The American Chamber of Commerce of the Philippines asked the Senate to immediately ratify the Regional Comprehensive Economic Partnership agreement which entered into force on Jan. 1, 2022.
AmCham executive director Ebb Hinchliffe said the Philippines could not afford not to join RCEP as it would not be a good signal not only to foreign investors but to the whole Association of Southeast Asian Nations.
“We see RCEP as a platform for our members to source cheaper local goods for production and manufacturing, as well as benefit the country’s vital sectors such as the creative sectors, financial services, research and development, IT-BPM, professional services, and energy, given the transparent, stable and predictable rules that the agreement provides,” said Hinchliffe.
The group said it was looking forward to the country’s participation in the RCEP accord and expressed commitment to working with the government in ensuring that the agreement would be fully utilized by both the Filipino and American business community, including the micro, small and medium enterprises.
AmCham welcomed RCEP’s complementation with existing government reforms to facilitate a more conducive business environment and growth in employment considering the ongoing pandemic.
“The entry into force of RCEP for the Philippines complements the country’s programs and policies for the resurgence of manufacturing sectors, including incentives provided for by the CREATE Act wherein in addition to the lowering of corporate income taxes additional tax incentives in the form of tax deductions are included which includes power, local materials, research and development, among others,” Hinchcliffe said.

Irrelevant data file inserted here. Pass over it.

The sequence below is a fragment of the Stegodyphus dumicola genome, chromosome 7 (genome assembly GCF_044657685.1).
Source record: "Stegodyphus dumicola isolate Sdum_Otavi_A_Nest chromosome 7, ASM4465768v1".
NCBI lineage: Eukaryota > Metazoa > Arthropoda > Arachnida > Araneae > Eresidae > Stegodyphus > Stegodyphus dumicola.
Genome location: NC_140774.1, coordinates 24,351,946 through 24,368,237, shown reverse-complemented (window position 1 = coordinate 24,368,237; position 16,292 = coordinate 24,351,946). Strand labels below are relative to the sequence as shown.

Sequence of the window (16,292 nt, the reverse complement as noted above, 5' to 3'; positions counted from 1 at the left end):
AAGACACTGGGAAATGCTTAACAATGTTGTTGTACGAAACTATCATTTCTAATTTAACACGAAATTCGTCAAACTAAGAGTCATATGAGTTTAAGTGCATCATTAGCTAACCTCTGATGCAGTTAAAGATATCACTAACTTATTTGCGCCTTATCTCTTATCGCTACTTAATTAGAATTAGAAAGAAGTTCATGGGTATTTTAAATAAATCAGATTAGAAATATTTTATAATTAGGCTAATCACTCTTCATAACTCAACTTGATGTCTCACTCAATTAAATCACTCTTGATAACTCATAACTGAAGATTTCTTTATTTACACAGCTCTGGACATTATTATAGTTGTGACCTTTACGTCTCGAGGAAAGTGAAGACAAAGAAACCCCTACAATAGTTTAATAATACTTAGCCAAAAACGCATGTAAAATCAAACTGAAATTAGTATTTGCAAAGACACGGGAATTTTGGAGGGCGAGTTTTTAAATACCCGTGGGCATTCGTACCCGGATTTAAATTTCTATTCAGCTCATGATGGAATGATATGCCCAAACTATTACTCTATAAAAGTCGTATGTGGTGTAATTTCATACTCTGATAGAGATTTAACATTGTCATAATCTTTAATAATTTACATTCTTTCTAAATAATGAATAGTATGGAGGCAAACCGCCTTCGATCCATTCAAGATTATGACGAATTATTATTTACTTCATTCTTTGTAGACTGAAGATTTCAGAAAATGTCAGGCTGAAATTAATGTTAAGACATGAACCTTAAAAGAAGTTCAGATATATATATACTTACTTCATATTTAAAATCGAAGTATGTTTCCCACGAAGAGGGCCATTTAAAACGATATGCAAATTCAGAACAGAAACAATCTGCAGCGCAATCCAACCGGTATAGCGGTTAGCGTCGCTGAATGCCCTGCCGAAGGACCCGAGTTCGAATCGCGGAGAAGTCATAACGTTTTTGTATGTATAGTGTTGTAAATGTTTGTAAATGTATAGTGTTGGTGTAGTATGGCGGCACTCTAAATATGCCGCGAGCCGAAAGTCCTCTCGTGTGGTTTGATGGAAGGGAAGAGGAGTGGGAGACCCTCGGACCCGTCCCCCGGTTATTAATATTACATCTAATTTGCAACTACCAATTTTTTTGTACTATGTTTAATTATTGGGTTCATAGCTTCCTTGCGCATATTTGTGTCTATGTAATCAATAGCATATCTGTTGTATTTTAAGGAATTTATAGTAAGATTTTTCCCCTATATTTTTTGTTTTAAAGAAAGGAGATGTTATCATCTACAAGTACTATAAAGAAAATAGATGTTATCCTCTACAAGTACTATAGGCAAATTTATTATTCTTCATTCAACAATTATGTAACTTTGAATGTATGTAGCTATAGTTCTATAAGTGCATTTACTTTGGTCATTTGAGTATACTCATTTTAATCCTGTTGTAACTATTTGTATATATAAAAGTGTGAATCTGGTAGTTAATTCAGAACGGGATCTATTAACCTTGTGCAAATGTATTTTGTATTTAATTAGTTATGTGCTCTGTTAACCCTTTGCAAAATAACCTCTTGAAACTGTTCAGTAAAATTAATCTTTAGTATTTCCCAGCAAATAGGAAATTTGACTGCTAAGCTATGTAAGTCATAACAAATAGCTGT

He said the recent passage of the amendment to the Retail Trade Liberalization Act was also a good signal that the Philippines was working towards a more open, transparent and stable market in the region.
The agreement was approved by the President in September 2, 2021. AmCham expressed hope that the Senate would immediately concur the executive ratification of the agreement before end of the 18th Congress.
“We would like to emphasize the need for the Senate concurrence of RCEP as soon as possible in order for Philippine and American businesses based in the country to fully utilize the agreement and maximize its benefits. We already know that we are behind as the agreement was already implemented on 1 January 2022. We hope to see the country implement the agreement by early 2022,” Hinchliffe said.
Six ASEAN countries already ratified the agreement, including Brunei Darussalam, Cambodia, Lao PDR, Singapore, Thailand and Vietnam. There were also five non-ASEAN signatory states, including Australia, China, Japan, Korea and New Zealand.